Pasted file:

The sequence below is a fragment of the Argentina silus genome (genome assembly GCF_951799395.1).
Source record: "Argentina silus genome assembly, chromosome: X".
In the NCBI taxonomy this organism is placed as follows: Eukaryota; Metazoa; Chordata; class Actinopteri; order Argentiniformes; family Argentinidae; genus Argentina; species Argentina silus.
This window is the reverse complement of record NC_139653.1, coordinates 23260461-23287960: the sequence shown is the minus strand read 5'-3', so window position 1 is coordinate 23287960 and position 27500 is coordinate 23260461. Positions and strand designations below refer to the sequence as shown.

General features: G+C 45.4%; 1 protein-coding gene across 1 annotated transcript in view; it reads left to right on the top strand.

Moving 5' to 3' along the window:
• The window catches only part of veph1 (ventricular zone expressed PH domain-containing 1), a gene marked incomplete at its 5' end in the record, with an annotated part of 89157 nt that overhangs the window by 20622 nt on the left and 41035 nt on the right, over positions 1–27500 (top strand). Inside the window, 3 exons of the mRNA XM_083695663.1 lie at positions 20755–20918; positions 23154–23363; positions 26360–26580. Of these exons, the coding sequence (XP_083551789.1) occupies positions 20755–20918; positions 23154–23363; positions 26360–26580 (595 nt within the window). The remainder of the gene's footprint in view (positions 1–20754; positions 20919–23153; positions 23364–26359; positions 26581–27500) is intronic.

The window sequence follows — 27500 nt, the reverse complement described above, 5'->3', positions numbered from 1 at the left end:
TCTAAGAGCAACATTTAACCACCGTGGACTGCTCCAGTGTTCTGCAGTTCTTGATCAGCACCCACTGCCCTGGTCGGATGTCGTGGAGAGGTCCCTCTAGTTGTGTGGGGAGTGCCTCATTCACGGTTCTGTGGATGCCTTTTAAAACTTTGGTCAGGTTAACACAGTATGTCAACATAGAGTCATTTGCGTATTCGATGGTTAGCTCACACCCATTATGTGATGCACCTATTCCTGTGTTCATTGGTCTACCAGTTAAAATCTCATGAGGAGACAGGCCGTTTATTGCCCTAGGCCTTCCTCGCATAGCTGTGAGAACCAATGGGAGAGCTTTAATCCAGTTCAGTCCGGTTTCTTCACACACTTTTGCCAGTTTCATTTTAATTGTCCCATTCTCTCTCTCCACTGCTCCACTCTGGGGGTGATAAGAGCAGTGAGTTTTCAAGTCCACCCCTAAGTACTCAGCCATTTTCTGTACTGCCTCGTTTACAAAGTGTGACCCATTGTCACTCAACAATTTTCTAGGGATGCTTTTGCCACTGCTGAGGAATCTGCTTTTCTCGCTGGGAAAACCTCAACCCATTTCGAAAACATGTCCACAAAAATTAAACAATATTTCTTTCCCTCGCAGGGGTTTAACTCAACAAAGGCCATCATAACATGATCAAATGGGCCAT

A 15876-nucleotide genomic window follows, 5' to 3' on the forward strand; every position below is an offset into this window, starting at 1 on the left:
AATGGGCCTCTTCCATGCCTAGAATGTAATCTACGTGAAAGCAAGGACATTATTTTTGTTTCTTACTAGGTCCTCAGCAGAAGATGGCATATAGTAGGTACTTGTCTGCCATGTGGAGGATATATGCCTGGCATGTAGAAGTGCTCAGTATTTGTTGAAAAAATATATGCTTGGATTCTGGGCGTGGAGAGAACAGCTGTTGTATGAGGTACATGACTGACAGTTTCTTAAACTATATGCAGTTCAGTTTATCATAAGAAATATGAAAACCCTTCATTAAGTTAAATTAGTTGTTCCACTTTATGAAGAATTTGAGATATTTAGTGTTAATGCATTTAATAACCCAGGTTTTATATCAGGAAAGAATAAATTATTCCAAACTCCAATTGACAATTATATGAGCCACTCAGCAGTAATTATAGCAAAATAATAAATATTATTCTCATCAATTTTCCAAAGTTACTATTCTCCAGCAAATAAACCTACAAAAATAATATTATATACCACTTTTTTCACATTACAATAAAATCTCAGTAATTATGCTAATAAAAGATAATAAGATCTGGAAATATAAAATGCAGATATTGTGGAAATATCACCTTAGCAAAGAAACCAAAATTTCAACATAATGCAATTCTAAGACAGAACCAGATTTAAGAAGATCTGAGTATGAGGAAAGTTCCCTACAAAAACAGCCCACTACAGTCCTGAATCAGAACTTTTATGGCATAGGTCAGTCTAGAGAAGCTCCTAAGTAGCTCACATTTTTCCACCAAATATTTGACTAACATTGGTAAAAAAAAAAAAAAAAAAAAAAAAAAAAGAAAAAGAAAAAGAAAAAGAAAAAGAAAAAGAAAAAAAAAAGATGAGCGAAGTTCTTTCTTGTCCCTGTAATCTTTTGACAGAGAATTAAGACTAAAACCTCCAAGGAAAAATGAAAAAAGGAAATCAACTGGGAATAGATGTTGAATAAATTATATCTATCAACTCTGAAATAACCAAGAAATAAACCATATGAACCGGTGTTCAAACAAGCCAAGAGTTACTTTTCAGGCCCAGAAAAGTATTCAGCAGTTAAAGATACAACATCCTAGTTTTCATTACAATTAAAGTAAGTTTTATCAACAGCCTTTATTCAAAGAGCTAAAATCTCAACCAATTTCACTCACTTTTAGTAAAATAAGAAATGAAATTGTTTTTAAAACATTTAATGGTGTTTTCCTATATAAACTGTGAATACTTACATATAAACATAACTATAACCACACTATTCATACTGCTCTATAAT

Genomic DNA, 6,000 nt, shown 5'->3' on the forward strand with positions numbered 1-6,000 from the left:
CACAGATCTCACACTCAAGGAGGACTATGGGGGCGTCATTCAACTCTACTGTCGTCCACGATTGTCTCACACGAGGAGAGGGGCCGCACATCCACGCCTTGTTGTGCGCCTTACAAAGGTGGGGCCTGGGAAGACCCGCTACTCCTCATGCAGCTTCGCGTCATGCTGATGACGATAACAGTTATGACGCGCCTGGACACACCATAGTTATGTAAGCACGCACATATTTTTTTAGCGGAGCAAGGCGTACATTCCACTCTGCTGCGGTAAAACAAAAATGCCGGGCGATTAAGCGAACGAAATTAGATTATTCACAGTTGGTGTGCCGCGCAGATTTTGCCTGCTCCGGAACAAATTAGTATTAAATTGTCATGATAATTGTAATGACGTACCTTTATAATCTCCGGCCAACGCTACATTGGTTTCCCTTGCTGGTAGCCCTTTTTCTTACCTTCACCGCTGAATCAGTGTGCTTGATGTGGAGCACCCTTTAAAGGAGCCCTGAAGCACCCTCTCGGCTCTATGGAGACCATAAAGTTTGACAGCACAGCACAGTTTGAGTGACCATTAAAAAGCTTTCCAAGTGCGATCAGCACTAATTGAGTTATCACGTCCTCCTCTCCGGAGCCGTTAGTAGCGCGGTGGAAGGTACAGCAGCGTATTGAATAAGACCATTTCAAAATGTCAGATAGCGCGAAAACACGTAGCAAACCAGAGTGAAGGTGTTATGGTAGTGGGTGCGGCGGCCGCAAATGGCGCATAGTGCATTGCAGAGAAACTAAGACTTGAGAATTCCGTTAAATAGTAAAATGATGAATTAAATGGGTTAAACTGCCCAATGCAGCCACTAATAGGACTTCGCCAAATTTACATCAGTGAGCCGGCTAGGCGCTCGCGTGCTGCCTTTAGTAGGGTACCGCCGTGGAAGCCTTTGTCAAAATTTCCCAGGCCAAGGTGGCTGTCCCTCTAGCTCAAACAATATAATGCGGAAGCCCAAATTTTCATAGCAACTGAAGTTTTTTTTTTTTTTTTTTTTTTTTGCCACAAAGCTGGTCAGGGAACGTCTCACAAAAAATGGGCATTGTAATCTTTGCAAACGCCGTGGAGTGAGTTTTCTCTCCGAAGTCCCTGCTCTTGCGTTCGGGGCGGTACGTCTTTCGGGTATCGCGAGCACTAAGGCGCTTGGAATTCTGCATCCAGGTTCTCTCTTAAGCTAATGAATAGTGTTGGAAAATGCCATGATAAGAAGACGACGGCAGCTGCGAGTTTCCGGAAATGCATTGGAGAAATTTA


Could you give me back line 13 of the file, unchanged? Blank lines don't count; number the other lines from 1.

CACAGATCTCACACTCAAGGAGGACTATGGGGGCGTCATTCAACTCTACTGTCGTCCACGATTGTCTCACACGAGGAGAGGGGCCGCACATCCACGCCTTGTTGTGCGCCTTACAAAGGTGGGGCCTGGGAAGACCCGCTACTCCTCATGCAGCTTCGCGTCATGCTGATGACGATAACAGTTATGACGCGCCTGGACACACCATAGTTATGTAAGCACGCACATATTTTTTTAGCGGAGCAAGGCGTACATTCCACTCTGCTGCGGTAAAACAAAAATGCCGGGCGATTAAGCGAACGAAATTAGATTATTCACAGTTGGTGTGCCGCGCAGATTTTGCCTGCTCCGGAACAAATTAGTATTAAATTGTCATGATAATTGTAATGACGTACCTTTATAATCTCCGGCCAACGCTACATTGGTTTCCCTTGCTGGTAGCCCTTTTTCTTACCTTCACCGCTGAATCAGTGTGCTTGATGTGGAGCACCCTTTAAAGGAGCCCTGAAGCACCCTCTCGGCTCTATGGAGACCATAAAGTTTGACAGCACAGCACAGTTTGAGTGACCATTAAAAAGCTTTCCAAGTGCGATCAGCACTAATTGAGTTATCACGTCCTCCTCTCCGGAGCCGTTAGTAGCGCGGTGGAAGGTACAGCAGCGTATTGAATAAGACCATTTCAAAATGTCAGATAGCGCGAAAACACGTAGCAAACCAGAGTGAAGGTGTTATGGTAGTGGGTGCGGCGGCCGCAAATGGCGCATAGTGCATTGCAGAGAAACTAAGACTTGAGAATTCCGTTAAATAGTAAAATGATGAATTAAATGGGTTAAACTGCCCAATGCAGCCACTAATAGGACTTCGCCAAATTTACATCAGTGAGCCGGCTAGGCGCTCGCGTGCTGCCTTTAGTAGGGTACCGCCGTGGAAGCCTTTGTCAAAATTTCCCAGGCCAAGGTGGCTGTCCCTCTAGCTCAAACAATATAATGCGGAAGCCCAAATTTTCATAGCAACTGAAGTTTTTTTTTTTTTTTTTTTTTTTTGCCACAAAGCTGGTCAGGGAACGTCTCACAAAAAATGGGCATTGTAATCTTTGCAAACGCCGTGGAGTGAGTTTTCTCTCCGAAGTCCCTGCTCTTGCGTTCGGGGCGGTACGTCTTTCGGGTATCGCGAGCACTAAGGCGCTTGGAATTCTGCATCCAGGTTCTCTCTTAAGCTAATGAATAGTGTTGGAAAATGCCATGATAAGAAGACGACGGCAGCTGCGAGTTTCCGGAAATGCATTGGAGAAATTTA